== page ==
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Agrostis in WinterWhite frost on the Ground elder
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White frost on the Ground elder, Podagras gārsa (Aegopodium podagraria), Sarma, Ziema

White frost on the Ground elder

Code: A-038-19-AP
Author: Aija Pastare
Photo taken on February 17, 2019
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Aegopodium podagraria (commonly called ground elderherb gerardbishop's weedgoutweedgout wort, and snow-in-the-mountain, and sometimes called English masterwort and wild masterwort) is a perennial plant in the carrot family (Apiaceae) that grows in shady places. The name "ground elder" comes from the superficial similarity of its leaves and flowers to those of elder (Sambucus), which is unrelated. It is the type speciesof the genus Aegopodium. This species is native to Eurasia, and has been introduced around the world as an ornamental plant, where it occasionally poses an ecological threat as an invasive exotic plant.

Description
A. podagraria is perennial, growing to a height of 100 cm (39 in) with rhizomes. The stems are erect, hollow and grooved. The upper leaves are ternate, broad and toothed. Numerous flowers are grouped together in an umbrella-shaped flowerhead known as a compound umbel. The main umbel is further divided into several secondary umbels known as umbellets or umbellules. Each umbellet has 15 to 20 rays (pedicels) that are each topped with a single, small, five-petaled white flower.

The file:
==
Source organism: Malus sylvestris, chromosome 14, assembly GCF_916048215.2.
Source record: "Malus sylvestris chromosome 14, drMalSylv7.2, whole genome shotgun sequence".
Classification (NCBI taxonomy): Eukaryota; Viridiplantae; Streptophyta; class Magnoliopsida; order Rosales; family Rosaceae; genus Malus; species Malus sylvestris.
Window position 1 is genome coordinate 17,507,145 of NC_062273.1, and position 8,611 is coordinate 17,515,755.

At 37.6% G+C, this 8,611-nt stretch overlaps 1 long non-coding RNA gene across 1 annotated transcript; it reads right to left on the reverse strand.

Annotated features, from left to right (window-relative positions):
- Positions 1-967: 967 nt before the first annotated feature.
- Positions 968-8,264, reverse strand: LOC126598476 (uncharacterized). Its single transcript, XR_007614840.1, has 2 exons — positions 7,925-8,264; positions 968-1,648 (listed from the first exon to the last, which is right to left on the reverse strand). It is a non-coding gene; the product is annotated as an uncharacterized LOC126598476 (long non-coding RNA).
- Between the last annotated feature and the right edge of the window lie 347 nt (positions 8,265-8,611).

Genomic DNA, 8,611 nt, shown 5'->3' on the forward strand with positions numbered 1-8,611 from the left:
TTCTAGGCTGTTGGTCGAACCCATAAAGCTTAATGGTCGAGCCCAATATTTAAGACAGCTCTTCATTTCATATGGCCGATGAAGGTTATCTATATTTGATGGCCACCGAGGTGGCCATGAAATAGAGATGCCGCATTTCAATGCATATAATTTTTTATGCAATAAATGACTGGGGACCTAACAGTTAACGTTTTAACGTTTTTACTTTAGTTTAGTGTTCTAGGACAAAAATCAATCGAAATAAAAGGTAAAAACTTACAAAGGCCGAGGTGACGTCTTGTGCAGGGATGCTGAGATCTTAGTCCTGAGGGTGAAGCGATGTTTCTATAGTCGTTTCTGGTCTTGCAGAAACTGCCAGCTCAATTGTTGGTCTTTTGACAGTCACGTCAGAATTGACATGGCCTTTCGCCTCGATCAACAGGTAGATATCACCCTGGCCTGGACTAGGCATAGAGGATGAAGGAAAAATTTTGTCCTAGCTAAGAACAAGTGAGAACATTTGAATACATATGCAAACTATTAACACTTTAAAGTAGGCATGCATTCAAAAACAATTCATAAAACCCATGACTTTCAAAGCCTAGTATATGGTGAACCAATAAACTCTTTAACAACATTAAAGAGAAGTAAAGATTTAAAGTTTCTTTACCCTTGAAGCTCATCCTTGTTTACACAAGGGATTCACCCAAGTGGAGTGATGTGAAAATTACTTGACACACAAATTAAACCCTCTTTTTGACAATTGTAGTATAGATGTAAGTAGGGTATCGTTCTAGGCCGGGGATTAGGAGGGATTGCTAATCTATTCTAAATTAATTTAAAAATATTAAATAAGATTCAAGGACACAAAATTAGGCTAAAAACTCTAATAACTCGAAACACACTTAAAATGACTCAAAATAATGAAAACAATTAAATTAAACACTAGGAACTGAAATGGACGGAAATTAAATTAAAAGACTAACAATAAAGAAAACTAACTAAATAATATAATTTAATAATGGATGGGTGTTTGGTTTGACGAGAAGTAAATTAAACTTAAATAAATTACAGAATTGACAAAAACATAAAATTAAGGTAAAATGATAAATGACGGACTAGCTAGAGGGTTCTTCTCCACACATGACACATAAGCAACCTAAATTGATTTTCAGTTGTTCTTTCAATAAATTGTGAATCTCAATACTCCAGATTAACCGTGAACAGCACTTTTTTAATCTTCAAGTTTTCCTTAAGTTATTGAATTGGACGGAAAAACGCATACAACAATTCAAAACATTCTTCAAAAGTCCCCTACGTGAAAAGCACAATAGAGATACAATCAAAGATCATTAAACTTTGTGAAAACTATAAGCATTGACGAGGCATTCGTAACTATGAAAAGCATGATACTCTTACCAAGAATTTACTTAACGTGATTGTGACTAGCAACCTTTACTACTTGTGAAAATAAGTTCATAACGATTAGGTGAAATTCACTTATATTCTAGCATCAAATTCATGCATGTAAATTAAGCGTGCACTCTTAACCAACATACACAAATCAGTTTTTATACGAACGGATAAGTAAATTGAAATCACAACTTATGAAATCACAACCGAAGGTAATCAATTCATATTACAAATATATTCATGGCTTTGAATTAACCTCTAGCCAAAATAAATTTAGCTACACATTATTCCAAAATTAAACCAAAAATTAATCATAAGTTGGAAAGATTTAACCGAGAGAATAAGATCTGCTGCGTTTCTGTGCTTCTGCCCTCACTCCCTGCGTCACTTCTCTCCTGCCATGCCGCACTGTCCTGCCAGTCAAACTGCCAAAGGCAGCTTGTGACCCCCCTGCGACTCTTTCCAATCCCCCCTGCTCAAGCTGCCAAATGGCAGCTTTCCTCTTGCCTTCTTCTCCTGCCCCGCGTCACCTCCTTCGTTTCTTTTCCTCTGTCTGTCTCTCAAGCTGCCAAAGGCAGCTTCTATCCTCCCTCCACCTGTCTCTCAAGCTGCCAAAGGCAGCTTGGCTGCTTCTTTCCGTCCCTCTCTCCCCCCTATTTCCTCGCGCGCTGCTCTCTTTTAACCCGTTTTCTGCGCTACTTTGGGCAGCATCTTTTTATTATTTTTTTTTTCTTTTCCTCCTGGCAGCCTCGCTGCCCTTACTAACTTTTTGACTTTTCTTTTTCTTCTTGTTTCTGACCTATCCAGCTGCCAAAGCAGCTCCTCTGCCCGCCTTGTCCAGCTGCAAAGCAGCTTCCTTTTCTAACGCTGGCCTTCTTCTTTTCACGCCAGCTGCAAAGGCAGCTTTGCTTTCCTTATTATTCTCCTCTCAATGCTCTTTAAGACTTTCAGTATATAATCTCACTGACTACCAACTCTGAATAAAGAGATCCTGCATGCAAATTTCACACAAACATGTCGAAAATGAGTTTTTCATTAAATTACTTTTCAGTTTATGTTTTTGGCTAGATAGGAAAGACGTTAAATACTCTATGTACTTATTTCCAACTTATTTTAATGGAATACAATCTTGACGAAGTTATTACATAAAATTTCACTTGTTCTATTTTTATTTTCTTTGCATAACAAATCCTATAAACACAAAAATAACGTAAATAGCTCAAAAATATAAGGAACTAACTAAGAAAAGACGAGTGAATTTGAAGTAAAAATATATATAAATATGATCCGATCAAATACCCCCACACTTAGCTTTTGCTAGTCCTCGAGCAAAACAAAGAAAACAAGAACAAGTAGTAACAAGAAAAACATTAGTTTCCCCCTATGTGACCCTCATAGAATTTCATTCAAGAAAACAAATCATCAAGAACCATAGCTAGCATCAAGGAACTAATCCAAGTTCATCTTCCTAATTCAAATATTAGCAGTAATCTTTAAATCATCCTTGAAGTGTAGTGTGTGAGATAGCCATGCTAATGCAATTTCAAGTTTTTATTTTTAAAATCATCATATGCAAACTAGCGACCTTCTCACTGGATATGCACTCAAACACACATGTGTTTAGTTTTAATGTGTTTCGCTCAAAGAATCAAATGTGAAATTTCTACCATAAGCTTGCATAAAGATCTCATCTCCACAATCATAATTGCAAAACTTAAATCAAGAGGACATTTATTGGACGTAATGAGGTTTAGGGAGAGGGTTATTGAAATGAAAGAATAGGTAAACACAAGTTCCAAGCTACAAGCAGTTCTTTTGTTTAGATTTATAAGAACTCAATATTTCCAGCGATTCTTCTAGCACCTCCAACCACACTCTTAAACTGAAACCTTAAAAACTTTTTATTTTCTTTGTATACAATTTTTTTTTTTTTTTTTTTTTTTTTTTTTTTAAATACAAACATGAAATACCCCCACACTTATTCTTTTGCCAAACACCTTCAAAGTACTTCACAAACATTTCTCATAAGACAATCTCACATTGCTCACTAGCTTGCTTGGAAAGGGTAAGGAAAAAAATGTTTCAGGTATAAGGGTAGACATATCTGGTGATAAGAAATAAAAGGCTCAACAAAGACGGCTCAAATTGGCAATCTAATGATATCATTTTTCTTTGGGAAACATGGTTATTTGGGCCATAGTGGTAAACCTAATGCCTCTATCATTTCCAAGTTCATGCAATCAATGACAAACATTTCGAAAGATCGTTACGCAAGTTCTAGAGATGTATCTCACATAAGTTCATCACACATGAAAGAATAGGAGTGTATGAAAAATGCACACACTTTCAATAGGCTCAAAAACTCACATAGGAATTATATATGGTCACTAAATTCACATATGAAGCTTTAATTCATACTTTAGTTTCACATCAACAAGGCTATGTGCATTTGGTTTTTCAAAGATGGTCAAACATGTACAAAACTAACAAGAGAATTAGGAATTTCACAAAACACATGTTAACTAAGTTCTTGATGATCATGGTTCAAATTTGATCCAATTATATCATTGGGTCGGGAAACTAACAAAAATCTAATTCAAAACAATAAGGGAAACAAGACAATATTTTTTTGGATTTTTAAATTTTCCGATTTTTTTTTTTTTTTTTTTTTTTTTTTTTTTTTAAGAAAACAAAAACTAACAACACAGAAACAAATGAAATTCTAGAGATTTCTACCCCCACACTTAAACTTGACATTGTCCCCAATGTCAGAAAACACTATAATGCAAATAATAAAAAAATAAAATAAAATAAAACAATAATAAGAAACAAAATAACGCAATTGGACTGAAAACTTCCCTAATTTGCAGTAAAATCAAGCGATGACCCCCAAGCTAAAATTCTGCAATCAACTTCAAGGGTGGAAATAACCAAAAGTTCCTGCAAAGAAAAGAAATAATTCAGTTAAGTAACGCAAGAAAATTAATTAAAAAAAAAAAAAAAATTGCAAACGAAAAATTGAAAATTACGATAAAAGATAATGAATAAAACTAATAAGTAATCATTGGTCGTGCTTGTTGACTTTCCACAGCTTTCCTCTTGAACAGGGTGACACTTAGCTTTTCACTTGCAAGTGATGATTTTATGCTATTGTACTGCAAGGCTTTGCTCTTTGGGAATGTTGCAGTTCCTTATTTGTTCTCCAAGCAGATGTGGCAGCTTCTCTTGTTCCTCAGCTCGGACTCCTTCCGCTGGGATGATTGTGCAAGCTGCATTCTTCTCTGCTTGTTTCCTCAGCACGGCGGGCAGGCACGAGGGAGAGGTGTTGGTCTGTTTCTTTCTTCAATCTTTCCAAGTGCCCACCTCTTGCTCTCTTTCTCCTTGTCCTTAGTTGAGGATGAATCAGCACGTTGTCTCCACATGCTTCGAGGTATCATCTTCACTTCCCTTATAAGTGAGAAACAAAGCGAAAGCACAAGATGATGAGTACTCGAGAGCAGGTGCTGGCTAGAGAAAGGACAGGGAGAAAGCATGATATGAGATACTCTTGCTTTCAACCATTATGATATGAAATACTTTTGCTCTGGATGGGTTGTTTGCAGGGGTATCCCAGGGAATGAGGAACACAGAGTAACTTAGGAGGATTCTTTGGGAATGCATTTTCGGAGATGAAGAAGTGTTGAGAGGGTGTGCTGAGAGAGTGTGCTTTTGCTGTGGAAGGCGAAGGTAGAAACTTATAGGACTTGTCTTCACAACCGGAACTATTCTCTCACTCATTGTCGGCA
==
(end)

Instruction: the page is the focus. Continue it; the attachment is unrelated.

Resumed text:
The fruits are small and have long curved styles. The flowers are visited by many types of insects, thus being characterised by a generalised pollination system.

Uses as food and medicine
The tender leaves have been used in antiquity and throughout the Middle Ages as a spring leaf vegetable, much as spinach was used. Young leaves are preferred as a pot herb. It is best picked from when it appears (as early as February in the UK) to just before it flowers (May to June). If it is picked after this point, it takes on a pungent taste and has a laxative effect. However, it can be stopped from flowering by pinching out the flowers, ensuring the plant remains edible if used more sparingly as a pot herb.

It also had a history as a medicinal herb to treat gout and arthritis, applied in hot wraps externally upon boiling both leaves and roots together. Ingested, the leaves have a diuretic effect and act as a mild sedative. Its use as a medicinal herb has largely declined during the modern era.

The plant is said to have been introduced into Great Britain by the Romans as a food plant and into Northern Europe as a medicinal herb by monks. It is still found growing in patches surrounding many monastic ruins in Europe, and descriptions of its use are found among monastic writings, such as in Physica by Hildegard von Bingen.
en.wikipedia.org


White frost on the Ground elder

Code: A-038-19-AP
Author: Aija Pastare
Photo taken on February 17, 2019
FREE 1000 x 667 px
72 dpi
133 KB
S 1748 x 1165 px
14.8 x 9.87 cm / 300 dpi
MB
M 3000 x 2000 px
25.4 x 16.93 cm / 300 dpi
L 3888 x 2592 px
32.92 x 21.95 cm / 300 dpi
9.1 MB
XL 5528 x 3685 px
46.8 x 31.2 cm / 300 dpi
18.7 MB
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